Teitelbaum gives an example of the kinds of specific changes users are likely to see: For one thing, for the first time, questions — not just answers — will be fully moderated. Currently much of’s bullying happens in the shadows: Bullies bombarding users with abusive questions which don’t appear publicly (questions are only visible once they’ve been answered) but, as Teitelbaum puts it, "someone was being hurt." Now the company promises to respond to all allegations of bullying "within 24 hours."

"24 hours is a long time in high school," I say.

"You’re right," says Teitelbaum, but she explains that the 24 hour promise only applies to a human response. "Technology can respond immediately."

Neither Leeds or Teitelbaum could detail what a "fixed" would look like or how it would be measured.

"Will you shut it down if there’s one more tragic suicide? Two?" I ask.

There's no easy metric. Instead Leeds says he wants to change the public perception of closer to that of a Twitter or a Facebook: That is, a social network where — sure — bullying happens, but it's not the primary reason to use it.

And that's where we get to the nut of the issue. The AOL acquisition of Bebo has shown us the risks of spending millions of dollars on acquiring a social network that's popular with notoriously flaky teen users, especially if you then start screwing around with the product. If wants to make a new version of the current that's safe for teens, why don't they just build one from scratch?

Leeds goes back to quoting the data: "60% of our users are over 18," he says, adding quickly that that generally means "early 20s." Ask's aim is to bump the site's perceived target audience up into the early-to-mid 20s demographic that "everyone wants to be." And if users decide that the site's new anti-bullying stance makes it uncool? "If bullying is cool, I don't want to be cool," says Leeds.

If we take Leeds at his word, he's attempting to do something even more difficult that cleaning up a bullying site: Yes, he's trying to make unappealing to bullies, while trying to patch up the site’s horrible reputation for bullying with parents, lawmakers, and the media. But at the same time he's hoping to shift's audience further away from teens and towards users in their mid 20's in the hope of turning the service into IAC’s big social network play. All of which comes with a proclaimed willingness to drive the company further away from profit in pursuit of those goals, and a promise to shut it down if they fail.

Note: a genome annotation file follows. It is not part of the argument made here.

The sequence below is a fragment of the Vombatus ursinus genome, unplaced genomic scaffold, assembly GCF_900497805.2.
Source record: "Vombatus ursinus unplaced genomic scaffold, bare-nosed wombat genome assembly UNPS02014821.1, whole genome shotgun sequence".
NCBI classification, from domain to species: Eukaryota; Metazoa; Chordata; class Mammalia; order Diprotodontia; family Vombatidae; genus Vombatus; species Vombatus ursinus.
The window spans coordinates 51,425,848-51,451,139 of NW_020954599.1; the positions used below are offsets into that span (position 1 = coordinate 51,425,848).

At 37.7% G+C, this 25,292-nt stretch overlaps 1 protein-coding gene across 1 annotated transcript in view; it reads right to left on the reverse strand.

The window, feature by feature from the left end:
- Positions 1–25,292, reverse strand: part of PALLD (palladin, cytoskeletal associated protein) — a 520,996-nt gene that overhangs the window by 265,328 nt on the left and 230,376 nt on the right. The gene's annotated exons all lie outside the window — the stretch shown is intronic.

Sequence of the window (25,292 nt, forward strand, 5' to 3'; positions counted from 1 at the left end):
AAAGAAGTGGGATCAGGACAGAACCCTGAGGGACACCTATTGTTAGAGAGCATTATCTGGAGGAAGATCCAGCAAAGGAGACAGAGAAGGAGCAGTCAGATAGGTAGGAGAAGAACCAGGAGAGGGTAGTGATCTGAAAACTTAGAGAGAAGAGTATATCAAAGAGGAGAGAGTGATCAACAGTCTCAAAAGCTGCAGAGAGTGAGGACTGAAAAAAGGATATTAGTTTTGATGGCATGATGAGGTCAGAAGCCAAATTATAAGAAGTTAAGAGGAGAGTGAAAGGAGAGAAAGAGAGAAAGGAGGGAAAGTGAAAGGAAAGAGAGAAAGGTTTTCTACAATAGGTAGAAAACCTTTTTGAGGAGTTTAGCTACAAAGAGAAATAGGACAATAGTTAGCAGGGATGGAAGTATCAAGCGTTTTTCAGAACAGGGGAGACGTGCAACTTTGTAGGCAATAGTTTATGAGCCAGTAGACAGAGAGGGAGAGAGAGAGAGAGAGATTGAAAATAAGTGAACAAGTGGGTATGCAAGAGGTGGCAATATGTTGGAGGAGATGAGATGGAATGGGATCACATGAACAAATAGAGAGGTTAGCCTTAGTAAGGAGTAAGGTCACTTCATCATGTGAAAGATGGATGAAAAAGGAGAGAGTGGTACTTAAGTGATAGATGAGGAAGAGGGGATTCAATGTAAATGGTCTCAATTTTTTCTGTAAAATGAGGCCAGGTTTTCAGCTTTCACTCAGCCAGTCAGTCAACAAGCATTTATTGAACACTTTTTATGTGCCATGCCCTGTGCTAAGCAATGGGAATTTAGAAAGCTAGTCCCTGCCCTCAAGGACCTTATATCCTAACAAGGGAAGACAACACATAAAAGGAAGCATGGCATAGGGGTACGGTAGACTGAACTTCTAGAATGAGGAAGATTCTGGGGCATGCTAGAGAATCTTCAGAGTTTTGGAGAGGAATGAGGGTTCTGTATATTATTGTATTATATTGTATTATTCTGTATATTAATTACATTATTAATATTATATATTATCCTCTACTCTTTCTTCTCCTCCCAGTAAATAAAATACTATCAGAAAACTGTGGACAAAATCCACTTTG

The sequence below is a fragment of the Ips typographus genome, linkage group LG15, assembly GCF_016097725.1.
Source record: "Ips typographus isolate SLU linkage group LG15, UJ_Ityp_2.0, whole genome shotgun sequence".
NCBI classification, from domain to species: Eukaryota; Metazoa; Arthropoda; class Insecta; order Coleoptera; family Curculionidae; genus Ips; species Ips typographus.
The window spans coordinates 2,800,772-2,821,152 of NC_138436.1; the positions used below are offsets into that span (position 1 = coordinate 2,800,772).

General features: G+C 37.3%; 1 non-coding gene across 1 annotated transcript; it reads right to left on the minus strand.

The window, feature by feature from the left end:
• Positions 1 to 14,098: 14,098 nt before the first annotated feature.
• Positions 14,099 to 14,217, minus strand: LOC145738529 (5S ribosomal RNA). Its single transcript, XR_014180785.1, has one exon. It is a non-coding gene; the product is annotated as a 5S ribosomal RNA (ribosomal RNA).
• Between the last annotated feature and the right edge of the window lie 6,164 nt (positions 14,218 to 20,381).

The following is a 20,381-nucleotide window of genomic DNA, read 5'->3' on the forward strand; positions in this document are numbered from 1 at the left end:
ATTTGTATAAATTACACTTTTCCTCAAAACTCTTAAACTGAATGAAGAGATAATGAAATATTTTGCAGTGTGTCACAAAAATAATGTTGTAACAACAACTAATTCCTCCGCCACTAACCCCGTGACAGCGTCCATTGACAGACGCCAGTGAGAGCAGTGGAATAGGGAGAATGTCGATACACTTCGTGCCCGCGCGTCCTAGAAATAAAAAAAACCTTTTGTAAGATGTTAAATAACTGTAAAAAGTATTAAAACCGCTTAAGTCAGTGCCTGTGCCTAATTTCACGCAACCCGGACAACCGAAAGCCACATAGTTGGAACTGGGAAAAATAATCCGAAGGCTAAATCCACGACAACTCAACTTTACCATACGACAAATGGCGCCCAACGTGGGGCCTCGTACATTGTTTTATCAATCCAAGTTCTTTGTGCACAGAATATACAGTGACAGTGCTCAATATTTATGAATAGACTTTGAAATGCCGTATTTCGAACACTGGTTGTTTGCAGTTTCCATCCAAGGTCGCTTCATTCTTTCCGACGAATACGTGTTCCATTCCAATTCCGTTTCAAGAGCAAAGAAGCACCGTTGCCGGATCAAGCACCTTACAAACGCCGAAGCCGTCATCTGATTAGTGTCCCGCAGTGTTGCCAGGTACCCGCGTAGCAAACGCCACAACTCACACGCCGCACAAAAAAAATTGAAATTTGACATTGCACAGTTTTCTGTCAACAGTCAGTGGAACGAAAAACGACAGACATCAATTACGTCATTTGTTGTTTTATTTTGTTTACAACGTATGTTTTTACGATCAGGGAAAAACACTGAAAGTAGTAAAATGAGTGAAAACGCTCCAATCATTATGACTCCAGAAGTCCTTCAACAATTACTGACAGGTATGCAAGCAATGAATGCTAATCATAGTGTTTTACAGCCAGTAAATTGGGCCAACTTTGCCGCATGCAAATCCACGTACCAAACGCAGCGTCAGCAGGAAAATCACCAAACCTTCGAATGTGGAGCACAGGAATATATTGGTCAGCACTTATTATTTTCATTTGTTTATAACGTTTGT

I'll say this: I went into my phone call with Leeds and Teitelbaum expecting bullshit. And certainly I got a very polished corporate performance that, at times, verged on spin. And yet, it would be disingenuous to ignore the fact that the company has already made many of the changes I've said that apps like Secret should make: They've ousted the two founders who apparently didn't give a damn about bullying, they've made actual public commitments to two attorneys general, they've hired a person — Teitelbaum — with actual experience in user safety, and they've identified specific product changes they're making to respond to bullying. They're also able to articulate a case — not necessarily a slam dunk, but a decent one — that, unlike Secret or Whisper — doesn’t necessarily have to be about anonymous gossip. There could be a more benign use case, even if it's a warmed over version of Yahoo Answers.

I'm still not convinced that's critically wounded brand can be resuscitated, or that it should be. I'm also not sure that enough of's 180 million users will stick around to make the investment in fixing the site worth the money and effort. But there's one thing on which Leeds and I definitely do agree.

As we're ending our call, he says something which I wasn't quick enough to write down verbatim in my notes. The gist, though, is this: If we try to do this and fail and have to shut down the site, the world is still a slightly better place than it is with in its current form.

That much is unarguable. By changing the management team and installing people who at least profess to give a damn about teen bullying, by working with the right people and making the right noises about protecting vulnerable users, the of today is already slightly better than the of yesterday. That's more than can be said for any of the other bullying apps.

[Illustration by Brad Jonas for Pando]